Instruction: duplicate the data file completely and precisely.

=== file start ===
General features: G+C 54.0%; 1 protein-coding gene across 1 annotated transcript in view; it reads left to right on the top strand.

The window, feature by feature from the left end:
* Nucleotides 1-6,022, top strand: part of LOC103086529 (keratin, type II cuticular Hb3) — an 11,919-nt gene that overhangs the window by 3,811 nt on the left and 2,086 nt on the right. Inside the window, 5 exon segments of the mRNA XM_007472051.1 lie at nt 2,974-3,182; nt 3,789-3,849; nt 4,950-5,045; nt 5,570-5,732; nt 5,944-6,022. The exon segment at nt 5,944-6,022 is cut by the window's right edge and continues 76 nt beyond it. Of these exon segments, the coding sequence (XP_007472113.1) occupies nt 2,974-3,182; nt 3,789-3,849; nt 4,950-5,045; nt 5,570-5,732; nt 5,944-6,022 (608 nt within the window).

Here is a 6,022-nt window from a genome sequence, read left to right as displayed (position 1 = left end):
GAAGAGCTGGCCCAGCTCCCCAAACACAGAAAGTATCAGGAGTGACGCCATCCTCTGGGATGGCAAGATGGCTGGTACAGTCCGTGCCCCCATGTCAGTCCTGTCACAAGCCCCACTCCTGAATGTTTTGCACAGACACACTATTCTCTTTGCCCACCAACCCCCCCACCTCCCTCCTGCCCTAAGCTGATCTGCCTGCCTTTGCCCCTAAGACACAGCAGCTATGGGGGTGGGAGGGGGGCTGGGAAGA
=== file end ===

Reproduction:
General features: G+C 54.0%; 1 protein-coding gene across 1 annotated transcript in view; it reads left to right on the top strand.

The window, feature by feature from the left end:
* Nucleotides 1-6,022, top strand: part of LOC103086529 (keratin, type II cuticular Hb3) — an 11,919-nt gene that overhangs the window by 3,811 nt on the left and 2,086 nt on the right. Inside the window, 5 exon segments of the mRNA XM_007472051.1 lie at nt 2,974-3,182; nt 3,789-3,849; nt 4,950-5,045; nt 5,570-5,732; nt 5,944-6,022. The exon segment at nt 5,944-6,022 is cut by the window's right edge and continues 76 nt beyond it. Of these exon segments, the coding sequence (XP_007472113.1) occupies nt 2,974-3,182; nt 3,789-3,849; nt 4,950-5,045; nt 5,570-5,732; nt 5,944-6,022 (608 nt within the window).

Here is a 6,022-nt window from a genome sequence, read left to right as displayed (position 1 = left end):
GAAGAGCTGGCCCAGCTCCCCAAACACAGAAAGTATCAGGAGTGACGCCATCCTCTGGGATGGCAAGATGGCTGGTACAGTCCGTGCCCCCATGTCAGTCCTGTCACAAGCCCCACTCCTGAATGTTTTGCACAGACACACTATTCTCTTTGCCCACCAACCCCCCCACCTCCCTCCTGCCCTAAGCTGATCTGCCTGCCTTTGCCCCTAAGACACAGCAGCTATGGGGGTGGGAGGGGGGCTGGGAAGA